The UK’s Information Commissioner’s Office (ICO) has warned that organizations could be punished for existing vulnerabilities when the EU General Data Protection Regulation (GDPR) is enforced. The same penalties will apply to US organizations that process EU residents’ personal data.
The GDPR comes into effect on May 25, 2018, and organizations that fail to identify and patch vulnerabilities before this date face strict disciplinary measures. The ICO has said that fines will be a last resort, and that the Regulation’s maximum penalty of €20 million (about $23.8 million) or 4% of annual global turnover – whichever is greater – will be reserved for only the most egregious violations, but any disciplinary action could be costly.
Any non-compliant organization faces enforcement action, including an investigation into their practices and a mandate to address any processes that fall short of the GDPR’s requirements.
Preparing for the GDPR
New laws aren’t usually retroactive, but the ICO’s statement acknowledges the importance of patch management. There are a handful of ways that organizations can manage patches, but the process should always involve regular penetration testing.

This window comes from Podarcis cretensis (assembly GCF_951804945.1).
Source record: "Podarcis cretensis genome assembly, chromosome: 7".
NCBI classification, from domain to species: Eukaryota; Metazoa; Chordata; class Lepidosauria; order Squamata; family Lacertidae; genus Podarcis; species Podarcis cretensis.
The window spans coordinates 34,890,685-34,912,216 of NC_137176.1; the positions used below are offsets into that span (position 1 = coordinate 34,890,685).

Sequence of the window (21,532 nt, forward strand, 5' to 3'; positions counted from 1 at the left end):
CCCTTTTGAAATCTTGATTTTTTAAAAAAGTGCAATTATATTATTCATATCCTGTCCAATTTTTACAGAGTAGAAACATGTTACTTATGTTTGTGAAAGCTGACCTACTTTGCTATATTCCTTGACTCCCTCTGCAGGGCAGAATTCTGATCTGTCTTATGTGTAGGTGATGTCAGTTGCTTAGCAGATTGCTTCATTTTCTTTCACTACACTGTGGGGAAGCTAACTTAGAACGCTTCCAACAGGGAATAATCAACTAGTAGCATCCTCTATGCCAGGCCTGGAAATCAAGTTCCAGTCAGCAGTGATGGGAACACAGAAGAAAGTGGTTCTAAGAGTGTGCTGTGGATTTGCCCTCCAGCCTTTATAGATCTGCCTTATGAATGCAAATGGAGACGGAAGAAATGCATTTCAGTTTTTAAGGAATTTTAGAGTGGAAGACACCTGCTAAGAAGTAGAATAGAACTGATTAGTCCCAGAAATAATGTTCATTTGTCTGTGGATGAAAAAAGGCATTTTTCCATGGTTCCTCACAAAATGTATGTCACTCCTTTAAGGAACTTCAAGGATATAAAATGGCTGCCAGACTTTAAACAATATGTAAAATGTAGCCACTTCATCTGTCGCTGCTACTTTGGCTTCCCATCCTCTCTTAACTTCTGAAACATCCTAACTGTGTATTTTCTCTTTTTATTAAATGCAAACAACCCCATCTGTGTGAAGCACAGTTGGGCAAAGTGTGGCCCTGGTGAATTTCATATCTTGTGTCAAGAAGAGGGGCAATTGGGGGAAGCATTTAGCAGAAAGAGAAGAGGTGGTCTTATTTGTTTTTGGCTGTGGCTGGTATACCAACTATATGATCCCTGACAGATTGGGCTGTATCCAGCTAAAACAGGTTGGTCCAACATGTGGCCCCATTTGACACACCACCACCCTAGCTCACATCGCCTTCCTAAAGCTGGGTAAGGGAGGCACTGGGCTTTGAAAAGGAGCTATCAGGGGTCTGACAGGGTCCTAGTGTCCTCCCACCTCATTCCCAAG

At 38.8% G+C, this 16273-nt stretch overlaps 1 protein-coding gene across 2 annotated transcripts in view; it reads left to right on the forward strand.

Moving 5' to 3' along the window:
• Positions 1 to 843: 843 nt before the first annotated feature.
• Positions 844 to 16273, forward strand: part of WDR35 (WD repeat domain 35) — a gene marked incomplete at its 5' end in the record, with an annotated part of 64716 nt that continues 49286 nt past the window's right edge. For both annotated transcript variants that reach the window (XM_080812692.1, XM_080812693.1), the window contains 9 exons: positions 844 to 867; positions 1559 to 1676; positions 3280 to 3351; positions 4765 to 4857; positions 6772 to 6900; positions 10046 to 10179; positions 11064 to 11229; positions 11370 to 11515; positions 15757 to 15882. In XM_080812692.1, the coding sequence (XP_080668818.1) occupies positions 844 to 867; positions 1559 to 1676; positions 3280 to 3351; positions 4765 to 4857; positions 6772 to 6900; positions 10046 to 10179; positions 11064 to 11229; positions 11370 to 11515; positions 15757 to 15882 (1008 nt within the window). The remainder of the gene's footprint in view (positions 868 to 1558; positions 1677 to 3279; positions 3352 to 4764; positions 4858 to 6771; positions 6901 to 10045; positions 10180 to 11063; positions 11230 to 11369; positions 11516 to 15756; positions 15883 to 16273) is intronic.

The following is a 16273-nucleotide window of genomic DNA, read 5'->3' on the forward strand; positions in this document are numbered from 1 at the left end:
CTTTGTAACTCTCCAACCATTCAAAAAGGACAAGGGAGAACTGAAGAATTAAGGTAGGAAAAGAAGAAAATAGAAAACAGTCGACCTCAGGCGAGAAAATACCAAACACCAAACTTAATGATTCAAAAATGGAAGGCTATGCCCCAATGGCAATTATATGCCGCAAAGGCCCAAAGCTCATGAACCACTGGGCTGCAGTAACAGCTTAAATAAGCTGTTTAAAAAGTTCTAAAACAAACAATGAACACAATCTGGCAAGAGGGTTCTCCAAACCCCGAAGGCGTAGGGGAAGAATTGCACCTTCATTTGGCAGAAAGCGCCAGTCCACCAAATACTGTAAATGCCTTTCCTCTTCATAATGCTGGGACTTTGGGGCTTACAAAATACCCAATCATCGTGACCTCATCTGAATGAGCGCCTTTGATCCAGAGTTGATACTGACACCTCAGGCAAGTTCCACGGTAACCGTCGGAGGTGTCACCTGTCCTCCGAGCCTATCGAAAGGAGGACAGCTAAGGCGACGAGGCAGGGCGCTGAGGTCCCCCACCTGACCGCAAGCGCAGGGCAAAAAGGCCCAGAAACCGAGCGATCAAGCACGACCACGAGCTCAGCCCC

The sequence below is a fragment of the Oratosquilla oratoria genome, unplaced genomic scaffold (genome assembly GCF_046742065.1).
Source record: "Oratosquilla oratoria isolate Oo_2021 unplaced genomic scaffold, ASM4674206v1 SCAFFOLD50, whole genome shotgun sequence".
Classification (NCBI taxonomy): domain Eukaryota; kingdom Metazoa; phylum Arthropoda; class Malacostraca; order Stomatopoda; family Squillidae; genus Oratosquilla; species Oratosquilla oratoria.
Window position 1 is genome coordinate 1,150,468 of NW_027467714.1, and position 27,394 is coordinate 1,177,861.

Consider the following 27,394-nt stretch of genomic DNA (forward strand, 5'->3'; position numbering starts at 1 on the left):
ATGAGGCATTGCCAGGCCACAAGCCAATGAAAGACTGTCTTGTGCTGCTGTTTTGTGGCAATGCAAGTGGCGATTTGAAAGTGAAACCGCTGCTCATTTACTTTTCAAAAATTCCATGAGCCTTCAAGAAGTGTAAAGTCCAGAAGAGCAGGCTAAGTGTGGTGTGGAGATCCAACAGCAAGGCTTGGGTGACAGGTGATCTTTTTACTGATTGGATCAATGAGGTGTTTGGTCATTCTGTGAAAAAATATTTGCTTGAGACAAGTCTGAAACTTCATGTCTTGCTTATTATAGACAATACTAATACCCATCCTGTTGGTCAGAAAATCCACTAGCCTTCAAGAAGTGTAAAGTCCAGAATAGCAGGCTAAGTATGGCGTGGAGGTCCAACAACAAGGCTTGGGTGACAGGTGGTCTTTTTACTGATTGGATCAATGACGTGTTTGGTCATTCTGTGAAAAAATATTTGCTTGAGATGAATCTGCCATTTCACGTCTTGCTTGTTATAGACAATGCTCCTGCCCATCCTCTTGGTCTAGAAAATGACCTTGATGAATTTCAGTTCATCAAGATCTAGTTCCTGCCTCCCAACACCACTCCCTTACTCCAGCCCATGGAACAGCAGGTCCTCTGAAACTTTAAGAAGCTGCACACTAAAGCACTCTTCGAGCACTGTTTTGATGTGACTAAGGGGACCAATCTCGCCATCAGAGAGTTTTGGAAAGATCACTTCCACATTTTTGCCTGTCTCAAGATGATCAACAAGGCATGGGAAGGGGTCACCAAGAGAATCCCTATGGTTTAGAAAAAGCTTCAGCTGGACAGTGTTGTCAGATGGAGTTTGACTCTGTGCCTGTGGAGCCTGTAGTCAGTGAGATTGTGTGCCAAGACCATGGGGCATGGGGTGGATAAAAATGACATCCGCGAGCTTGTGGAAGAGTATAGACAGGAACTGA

Penetration testing is essentially a controlled form of hacking in which a professional tester, working on behalf of an organization, uses the same techniques as a criminal hacker to search for vulnerabilities in the company’s networks or applications.
Testing offers an affordable, repeatable method for identifying vulnerabilities in your infrastructure and web applications. It also demonstrates that your organization takes security seriously, which will strengthen your stakeholders’ trust and mitigate any regulatory action from supervisory authorities in the event of a breach.
Training can help your organization along with GDPR compliance
There are other things that are important to GDPR compliance, and one of these is training. The current cyber threat landscape requires businesses to achieve GDPR compliance when applicable. Business leaders need to be aware of the risks associated with cyber attacks and the importance of being able to respond to and recover from them.
The EU GDPR Practitioner Training Course will teach attendees how to meet the requirements of the GDPR. Discover the tools and methods for implementing and managing an effective compliance framework, and how to fulfill the data protection officer role.